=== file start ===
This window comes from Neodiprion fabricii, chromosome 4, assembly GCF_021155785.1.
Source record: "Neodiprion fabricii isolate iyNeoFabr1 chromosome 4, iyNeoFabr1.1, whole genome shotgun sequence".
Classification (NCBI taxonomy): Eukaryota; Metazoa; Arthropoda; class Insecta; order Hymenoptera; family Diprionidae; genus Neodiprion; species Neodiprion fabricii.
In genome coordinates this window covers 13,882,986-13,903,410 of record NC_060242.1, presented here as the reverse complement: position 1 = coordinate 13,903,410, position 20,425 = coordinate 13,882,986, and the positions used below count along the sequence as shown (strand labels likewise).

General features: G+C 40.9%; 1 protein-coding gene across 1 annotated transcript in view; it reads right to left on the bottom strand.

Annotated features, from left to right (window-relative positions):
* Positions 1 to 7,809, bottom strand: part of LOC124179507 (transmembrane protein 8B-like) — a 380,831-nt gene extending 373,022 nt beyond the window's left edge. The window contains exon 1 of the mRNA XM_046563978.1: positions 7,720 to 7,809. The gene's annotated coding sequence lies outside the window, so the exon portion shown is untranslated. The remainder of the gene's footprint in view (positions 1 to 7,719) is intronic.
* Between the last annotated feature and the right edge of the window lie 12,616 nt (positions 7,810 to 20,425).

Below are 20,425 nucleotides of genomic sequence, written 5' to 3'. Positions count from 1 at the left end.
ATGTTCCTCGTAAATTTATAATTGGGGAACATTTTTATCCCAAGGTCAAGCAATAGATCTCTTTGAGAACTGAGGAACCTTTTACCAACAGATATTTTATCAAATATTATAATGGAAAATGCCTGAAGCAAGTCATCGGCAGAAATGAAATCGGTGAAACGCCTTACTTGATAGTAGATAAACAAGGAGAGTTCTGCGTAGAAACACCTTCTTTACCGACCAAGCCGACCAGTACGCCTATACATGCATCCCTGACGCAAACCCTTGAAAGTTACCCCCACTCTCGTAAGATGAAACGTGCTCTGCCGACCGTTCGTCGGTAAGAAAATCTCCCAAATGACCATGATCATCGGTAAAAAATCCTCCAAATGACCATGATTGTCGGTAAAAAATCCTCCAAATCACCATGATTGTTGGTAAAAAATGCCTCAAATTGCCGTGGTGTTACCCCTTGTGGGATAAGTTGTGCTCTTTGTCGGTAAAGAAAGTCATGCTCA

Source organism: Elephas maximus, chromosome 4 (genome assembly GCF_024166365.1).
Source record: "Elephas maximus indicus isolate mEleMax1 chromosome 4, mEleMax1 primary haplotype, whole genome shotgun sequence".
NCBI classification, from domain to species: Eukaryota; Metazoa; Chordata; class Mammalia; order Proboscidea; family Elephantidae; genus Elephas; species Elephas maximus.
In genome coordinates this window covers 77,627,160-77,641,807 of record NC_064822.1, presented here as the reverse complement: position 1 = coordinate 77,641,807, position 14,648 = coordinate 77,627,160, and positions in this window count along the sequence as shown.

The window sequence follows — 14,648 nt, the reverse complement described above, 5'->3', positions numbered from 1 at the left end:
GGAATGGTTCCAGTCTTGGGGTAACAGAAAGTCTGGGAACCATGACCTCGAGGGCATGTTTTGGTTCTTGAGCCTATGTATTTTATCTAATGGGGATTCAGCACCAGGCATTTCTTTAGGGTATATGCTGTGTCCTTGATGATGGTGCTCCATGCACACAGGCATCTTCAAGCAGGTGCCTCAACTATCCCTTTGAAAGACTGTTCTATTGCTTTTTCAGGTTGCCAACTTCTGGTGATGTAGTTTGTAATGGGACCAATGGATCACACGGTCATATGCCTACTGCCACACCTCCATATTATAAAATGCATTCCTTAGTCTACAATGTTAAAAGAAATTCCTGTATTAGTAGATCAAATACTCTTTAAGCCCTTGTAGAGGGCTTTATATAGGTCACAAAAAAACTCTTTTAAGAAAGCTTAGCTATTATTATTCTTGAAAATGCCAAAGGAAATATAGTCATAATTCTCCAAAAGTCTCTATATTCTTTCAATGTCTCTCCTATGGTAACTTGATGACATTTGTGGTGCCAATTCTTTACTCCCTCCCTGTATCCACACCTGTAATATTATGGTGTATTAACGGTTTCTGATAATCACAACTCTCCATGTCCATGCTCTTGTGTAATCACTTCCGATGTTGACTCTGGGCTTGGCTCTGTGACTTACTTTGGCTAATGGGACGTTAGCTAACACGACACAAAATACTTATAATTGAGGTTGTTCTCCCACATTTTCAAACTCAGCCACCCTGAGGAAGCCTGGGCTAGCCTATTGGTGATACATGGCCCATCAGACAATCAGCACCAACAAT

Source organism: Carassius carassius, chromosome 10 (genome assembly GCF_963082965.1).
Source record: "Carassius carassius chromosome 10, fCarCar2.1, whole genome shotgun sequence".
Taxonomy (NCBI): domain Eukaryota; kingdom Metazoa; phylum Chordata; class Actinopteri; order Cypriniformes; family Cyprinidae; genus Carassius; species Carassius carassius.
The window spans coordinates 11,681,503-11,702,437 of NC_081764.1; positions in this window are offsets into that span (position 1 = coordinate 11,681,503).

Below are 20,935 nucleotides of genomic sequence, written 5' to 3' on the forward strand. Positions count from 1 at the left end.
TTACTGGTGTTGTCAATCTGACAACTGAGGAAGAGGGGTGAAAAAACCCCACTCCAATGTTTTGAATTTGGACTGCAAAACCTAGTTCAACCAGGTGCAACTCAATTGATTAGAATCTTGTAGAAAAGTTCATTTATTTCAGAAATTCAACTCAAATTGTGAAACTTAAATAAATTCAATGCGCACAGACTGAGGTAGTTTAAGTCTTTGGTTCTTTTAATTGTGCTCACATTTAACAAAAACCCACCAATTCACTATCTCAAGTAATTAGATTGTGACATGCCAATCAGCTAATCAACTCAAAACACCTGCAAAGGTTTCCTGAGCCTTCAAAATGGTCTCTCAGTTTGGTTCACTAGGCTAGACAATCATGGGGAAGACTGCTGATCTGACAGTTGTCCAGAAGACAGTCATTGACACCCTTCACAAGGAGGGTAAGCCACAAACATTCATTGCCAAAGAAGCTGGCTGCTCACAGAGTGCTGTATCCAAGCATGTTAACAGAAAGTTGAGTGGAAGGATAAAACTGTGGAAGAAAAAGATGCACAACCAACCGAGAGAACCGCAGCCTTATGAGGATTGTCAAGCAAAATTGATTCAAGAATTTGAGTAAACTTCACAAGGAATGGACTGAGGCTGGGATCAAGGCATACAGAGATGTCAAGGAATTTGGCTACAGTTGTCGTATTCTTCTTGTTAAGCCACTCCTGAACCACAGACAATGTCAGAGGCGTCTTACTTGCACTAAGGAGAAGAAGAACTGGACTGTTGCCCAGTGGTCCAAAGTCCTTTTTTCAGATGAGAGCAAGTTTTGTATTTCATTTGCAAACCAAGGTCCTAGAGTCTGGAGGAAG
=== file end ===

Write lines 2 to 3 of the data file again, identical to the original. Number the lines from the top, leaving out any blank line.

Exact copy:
Source record: "Neodiprion fabricii isolate iyNeoFabr1 chromosome 4, iyNeoFabr1.1, whole genome shotgun sequence".
Classification (NCBI taxonomy): Eukaryota; Metazoa; Arthropoda; class Insecta; order Hymenoptera; family Diprionidae; genus Neodiprion; species Neodiprion fabricii.